• The Atlanta Journal-Constitution reports Jeff Francoeur showed up to camp 17 pounds heavier, at 239, and is "noticeably more muscular in his shoulders, neck and legs." It is the result of working with trainer Chip Smith at the Competitive Edge Sports camp, which is designed to help college football players prepare for the NFL combine, and it was done with the outfielder's hope he could hit 30-plus homers. Keep an eye on how his added bulk affects his swing during spring games. After all, he's 24, which is an age at which a power boost could have been expected even without added muscle.
• Randy Johnson, coming off his second back surgery in less than a year, threw off the mound for manager Bob Melvin for the first time Sunday, according to The Associated Press. "He came out throwing bullets the first pitch he threw," Melvin said. Johnson, as things stand, should be healthy enough to begin the season in the rotation, although he has said before he doubts he will endure another surgery to extend his career. With a strong spring, he could be late-round mixed-league worthy and a decent mid-to-late NL-only starter, but at 44, he will be a health risk to some degree all year.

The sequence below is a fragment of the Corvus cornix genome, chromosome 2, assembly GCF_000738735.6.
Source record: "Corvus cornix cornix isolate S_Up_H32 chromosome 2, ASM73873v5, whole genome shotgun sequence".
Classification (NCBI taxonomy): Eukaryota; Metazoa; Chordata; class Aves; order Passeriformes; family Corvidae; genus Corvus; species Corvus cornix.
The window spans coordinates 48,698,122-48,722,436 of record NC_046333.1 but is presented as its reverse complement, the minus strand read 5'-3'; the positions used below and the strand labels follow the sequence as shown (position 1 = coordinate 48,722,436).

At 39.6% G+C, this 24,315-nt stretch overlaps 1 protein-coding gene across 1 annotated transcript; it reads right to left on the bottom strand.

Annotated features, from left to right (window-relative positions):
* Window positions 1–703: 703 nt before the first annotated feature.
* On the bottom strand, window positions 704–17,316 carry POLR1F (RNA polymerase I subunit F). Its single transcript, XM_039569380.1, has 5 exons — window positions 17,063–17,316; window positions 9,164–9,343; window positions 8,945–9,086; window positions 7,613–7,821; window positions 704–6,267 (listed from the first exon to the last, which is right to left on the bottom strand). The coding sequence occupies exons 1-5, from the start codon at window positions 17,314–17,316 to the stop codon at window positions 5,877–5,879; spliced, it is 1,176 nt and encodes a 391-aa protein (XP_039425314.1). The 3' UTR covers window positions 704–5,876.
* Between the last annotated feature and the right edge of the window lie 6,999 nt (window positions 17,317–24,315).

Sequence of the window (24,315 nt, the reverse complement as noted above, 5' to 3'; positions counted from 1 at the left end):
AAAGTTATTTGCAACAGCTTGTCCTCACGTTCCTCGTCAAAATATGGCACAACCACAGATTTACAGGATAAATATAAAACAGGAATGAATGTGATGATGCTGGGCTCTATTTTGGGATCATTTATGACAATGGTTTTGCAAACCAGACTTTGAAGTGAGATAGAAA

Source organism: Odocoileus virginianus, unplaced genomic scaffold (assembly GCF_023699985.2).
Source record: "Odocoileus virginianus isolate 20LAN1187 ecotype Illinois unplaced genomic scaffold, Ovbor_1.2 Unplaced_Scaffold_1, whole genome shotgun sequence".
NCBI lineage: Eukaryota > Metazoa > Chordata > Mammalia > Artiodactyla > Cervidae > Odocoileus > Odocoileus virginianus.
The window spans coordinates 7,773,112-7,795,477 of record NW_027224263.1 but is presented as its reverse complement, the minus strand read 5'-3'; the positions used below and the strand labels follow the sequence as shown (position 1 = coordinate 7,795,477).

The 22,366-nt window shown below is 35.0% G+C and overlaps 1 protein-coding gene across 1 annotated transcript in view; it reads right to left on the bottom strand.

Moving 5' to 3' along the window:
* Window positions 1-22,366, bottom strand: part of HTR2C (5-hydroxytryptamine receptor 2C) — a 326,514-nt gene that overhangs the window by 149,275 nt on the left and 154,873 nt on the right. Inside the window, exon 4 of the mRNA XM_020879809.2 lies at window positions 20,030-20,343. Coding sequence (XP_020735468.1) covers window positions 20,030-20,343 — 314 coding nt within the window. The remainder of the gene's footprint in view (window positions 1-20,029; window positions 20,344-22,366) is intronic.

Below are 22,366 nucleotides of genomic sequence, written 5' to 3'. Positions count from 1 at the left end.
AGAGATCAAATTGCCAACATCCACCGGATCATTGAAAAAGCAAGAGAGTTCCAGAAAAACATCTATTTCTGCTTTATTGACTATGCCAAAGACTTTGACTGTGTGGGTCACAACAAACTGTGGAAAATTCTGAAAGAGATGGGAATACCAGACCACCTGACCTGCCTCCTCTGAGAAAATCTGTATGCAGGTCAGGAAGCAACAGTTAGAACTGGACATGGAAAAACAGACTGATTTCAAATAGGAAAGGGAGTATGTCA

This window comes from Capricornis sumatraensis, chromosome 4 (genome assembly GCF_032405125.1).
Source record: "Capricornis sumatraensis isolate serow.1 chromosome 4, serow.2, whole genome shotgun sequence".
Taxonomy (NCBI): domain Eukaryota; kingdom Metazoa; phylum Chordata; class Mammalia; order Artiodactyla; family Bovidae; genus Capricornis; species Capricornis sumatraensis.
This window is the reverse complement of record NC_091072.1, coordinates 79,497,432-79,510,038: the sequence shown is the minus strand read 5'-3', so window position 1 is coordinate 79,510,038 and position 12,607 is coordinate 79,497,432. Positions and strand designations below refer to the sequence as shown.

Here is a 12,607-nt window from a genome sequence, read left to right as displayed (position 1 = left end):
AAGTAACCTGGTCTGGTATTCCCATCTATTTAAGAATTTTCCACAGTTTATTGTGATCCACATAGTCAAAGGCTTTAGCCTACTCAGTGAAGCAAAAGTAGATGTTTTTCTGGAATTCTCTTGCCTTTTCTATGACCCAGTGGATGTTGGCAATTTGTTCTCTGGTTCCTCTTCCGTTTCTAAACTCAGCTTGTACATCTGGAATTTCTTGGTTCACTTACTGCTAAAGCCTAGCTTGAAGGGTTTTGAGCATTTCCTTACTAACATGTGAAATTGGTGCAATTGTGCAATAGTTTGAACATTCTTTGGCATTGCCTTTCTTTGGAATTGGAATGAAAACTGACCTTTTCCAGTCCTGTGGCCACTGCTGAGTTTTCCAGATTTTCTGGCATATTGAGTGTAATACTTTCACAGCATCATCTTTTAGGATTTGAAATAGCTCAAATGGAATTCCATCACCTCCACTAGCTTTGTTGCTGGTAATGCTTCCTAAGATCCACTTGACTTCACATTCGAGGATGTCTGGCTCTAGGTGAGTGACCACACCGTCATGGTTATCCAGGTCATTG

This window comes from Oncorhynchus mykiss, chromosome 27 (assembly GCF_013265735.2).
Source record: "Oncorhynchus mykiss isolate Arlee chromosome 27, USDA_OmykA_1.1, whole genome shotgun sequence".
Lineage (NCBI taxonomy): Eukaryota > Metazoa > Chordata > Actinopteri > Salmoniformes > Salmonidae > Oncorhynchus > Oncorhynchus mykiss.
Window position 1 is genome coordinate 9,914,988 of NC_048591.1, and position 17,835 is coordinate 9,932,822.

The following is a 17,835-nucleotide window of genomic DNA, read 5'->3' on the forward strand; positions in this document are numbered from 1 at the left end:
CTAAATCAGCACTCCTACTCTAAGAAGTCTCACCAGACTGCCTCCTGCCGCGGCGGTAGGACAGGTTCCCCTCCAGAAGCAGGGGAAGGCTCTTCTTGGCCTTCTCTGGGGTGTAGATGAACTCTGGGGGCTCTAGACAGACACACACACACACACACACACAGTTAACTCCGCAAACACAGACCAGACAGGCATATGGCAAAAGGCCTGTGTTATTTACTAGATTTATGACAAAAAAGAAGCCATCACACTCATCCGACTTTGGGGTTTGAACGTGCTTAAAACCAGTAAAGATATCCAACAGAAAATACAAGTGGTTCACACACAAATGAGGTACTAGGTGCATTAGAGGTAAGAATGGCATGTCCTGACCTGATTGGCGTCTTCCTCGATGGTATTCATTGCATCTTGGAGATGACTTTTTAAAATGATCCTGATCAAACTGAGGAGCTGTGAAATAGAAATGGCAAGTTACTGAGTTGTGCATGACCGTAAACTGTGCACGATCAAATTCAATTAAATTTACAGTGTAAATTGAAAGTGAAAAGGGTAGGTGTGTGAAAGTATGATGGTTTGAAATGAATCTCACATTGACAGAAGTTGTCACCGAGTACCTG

• Cubs manager Lou Piniella told the team's Web site he projects Geovany Soto will catch 120-125 games this season. Not that we weren't expecting that, but that's the kind of workload that should grant the rookie 400-plus at-bats, plenty to make a noticeable fantasy impact. In the best-case scenario, he will crack the top 10 at his position.
Tristan H. Cockcroft covers fantasy sports for ESPN.com. You can e-mail him here.